Use of a learning collaborative to support implementation of integrated care for smoking cessation for veterans with posttraumatic stress disorder.
OBJECTIVES: We evaluated the feasibility of incorporating integrated care (IC) for smoking cessation into routine treatment for posttraumatic stress disorder (PTSD) at Department of Veterans Affairs (VA) Medical Centers and the utility of the Learning Collaborative (LC) model in facilitating implementation. METHODS: We conducted 2 LCs aimed at implementing IC for smoking cessation using multidisciplinary teams comprising 70 staff members from 12 VA PTSD clinics. Using questionnaires, we evaluated providers' perceptions of the LC methodology and the effectiveness and feasibility of routine IC delivery. We assessed number of providers delivering and patients receiving IC using medical record data. RESULTS: More than 85% of participating VA staff considered the LC to be an effective training and implementation platform. The majority thought IC effectively addressed an important need and could be delivered in routine PTSD care. All LC participants who planned to deliver IC did so (n=52). Within 12 months of initial training, an additional 46 locally trained providers delivered IC and 395 veterans received IC. CONCLUSIONS: The LC model effectively facilitated rapid and broad implementation of IC. Facilitators and barriers to sustained use of IC are unknown and should be identified to understand how best to promote ongoing access to evidence-based treatment for smoking cessation in mental health populations.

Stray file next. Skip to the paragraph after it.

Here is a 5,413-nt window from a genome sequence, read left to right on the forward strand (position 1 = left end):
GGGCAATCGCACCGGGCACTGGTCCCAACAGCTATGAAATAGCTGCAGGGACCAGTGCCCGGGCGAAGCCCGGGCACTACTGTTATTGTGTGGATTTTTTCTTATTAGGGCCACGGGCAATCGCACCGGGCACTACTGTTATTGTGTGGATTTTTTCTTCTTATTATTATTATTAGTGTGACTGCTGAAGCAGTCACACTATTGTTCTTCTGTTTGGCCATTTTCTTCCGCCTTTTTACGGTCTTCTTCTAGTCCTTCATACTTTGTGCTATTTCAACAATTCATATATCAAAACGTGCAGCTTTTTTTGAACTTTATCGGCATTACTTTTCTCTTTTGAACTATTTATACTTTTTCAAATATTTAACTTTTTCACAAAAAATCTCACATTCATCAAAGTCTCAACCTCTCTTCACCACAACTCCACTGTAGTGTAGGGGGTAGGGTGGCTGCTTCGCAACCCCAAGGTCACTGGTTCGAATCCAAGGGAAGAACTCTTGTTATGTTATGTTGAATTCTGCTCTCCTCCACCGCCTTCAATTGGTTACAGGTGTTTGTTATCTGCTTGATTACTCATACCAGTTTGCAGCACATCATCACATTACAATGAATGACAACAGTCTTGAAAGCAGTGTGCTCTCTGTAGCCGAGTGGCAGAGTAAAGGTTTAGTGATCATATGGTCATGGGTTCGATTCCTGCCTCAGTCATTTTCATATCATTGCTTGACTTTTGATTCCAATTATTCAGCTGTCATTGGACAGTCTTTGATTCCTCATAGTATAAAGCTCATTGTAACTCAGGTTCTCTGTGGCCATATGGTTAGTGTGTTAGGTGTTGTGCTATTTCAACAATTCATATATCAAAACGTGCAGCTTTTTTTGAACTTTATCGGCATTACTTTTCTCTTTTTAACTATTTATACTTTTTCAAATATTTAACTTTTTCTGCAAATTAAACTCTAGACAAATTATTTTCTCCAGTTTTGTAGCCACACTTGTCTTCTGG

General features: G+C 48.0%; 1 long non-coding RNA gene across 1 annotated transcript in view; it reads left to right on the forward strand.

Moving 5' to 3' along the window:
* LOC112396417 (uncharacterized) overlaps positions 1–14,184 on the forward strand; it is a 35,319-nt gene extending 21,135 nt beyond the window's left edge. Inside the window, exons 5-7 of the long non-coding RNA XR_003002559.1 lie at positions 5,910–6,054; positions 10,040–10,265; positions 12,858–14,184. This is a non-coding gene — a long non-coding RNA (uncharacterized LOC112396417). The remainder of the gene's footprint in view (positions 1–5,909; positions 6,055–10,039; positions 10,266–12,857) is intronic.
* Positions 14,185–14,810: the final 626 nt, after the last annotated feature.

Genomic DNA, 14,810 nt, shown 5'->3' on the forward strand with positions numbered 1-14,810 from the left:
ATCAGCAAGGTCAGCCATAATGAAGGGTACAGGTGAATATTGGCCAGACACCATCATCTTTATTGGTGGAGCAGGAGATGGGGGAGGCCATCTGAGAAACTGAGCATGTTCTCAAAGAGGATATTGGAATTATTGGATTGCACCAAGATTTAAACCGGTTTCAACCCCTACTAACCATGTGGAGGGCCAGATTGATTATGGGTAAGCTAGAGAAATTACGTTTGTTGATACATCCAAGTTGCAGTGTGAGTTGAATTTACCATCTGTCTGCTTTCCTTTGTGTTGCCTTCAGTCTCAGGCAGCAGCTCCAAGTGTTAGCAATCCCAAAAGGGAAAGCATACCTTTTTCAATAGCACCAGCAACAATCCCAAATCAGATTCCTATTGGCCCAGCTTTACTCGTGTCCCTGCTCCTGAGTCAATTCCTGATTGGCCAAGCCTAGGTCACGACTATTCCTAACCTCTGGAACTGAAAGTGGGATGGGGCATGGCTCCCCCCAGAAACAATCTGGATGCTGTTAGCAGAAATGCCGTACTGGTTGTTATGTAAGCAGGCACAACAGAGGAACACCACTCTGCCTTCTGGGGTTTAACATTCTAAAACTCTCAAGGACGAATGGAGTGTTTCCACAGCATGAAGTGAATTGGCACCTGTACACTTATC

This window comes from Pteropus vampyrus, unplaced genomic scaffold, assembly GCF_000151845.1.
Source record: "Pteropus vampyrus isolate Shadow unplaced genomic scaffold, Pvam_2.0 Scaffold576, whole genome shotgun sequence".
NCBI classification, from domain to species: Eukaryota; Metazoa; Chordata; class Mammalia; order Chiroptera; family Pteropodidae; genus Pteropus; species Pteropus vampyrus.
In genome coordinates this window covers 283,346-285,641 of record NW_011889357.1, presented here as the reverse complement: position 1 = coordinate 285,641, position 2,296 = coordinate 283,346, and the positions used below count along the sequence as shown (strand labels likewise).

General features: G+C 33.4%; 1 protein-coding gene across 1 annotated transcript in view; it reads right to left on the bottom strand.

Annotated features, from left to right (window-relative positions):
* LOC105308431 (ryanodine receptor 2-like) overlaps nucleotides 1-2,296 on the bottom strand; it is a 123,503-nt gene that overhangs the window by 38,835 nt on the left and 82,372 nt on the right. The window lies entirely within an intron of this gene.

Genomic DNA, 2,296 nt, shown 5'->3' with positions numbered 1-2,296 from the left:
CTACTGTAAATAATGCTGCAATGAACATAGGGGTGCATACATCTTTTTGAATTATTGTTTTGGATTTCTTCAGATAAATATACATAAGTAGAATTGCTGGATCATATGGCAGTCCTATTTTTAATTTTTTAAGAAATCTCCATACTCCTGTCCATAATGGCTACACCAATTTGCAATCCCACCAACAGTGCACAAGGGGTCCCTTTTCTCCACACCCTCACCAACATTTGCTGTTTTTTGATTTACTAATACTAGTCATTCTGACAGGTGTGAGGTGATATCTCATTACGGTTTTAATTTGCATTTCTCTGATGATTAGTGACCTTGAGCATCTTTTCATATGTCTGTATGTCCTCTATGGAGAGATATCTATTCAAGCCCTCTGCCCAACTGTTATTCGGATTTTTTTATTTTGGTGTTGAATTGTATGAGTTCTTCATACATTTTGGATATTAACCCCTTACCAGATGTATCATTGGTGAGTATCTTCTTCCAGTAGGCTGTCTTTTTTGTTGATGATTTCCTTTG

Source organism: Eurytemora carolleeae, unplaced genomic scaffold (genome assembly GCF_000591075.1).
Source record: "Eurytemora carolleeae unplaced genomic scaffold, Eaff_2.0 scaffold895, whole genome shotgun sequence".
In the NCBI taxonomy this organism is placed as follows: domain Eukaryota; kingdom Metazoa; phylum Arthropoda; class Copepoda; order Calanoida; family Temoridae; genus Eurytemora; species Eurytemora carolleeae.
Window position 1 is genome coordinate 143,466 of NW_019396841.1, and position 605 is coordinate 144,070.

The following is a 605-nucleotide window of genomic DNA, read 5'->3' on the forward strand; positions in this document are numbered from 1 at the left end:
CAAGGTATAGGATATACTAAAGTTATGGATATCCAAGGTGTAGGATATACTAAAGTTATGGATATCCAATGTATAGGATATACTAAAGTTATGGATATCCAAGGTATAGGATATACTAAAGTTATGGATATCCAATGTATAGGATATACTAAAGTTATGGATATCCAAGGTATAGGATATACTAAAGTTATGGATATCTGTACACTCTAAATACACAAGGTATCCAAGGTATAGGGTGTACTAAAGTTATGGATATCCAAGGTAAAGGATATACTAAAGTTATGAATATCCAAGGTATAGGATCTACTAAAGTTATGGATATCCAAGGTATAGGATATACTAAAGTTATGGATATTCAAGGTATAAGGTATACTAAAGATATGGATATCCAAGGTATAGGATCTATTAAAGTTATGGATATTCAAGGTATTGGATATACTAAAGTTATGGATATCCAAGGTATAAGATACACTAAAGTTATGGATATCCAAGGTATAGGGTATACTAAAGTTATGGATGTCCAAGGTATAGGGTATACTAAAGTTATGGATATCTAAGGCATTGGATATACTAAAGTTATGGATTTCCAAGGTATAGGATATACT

Ebert, L; Malte, C; Hamlett-Berry, K; Beckham, J; McFall, M; Saxon, A
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